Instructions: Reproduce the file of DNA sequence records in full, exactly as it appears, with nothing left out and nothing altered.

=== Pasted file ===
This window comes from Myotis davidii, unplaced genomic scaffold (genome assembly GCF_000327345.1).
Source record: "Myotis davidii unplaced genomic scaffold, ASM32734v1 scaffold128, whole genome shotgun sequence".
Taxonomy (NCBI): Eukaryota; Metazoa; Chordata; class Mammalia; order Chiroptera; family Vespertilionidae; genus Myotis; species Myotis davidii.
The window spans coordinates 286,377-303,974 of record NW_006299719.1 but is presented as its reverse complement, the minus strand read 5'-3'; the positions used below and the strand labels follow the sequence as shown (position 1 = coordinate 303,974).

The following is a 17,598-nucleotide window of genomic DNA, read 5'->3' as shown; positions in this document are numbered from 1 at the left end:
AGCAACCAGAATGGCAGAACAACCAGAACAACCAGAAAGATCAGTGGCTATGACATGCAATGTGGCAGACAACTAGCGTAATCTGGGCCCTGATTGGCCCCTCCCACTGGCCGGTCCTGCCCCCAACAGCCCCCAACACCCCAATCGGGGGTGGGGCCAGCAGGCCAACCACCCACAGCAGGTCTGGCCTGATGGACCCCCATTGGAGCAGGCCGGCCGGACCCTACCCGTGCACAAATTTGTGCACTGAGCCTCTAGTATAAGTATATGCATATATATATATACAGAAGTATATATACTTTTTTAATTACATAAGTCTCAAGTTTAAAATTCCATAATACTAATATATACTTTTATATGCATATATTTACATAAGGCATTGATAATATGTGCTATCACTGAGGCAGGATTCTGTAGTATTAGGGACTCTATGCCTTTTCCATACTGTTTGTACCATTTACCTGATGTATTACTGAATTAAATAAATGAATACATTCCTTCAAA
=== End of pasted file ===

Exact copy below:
This window comes from Myotis davidii, unplaced genomic scaffold (genome assembly GCF_000327345.1).
Source record: "Myotis davidii unplaced genomic scaffold, ASM32734v1 scaffold128, whole genome shotgun sequence".
Taxonomy (NCBI): Eukaryota; Metazoa; Chordata; class Mammalia; order Chiroptera; family Vespertilionidae; genus Myotis; species Myotis davidii.
The window spans coordinates 286,377-303,974 of record NW_006299719.1 but is presented as its reverse complement, the minus strand read 5'-3'; the positions used below and the strand labels follow the sequence as shown (position 1 = coordinate 303,974).

The following is a 17,598-nucleotide window of genomic DNA, read 5'->3' as shown; positions in this document are numbered from 1 at the left end:
AGCAACCAGAATGGCAGAACAACCAGAACAACCAGAAAGATCAGTGGCTATGACATGCAATGTGGCAGACAACTAGCGTAATCTGGGCCCTGATTGGCCCCTCCCACTGGCCGGTCCTGCCCCCAACAGCCCCCAACACCCCAATCGGGGGTGGGGCCAGCAGGCCAACCACCCACAGCAGGTCTGGCCTGATGGACCCCCATTGGAGCAGGCCGGCCGGACCCTACCCGTGCACAAATTTGTGCACTGAGCCTCTAGTATAAGTATATGCATATATATATATACAGAAGTATATATACTTTTTTAATTACATAAGTCTCAAGTTTAAAATTCCATAATACTAATATATACTTTTATATGCATATATTTACATAAGGCATTGATAATATGTGCTATCACTGAGGCAGGATTCTGTAGTATTAGGGACTCTATGCCTTTTCCATACTGTTTGTACCATTTACCTGATGTATTACTGAATTAAATAAATGAATACATTCCTTCAAA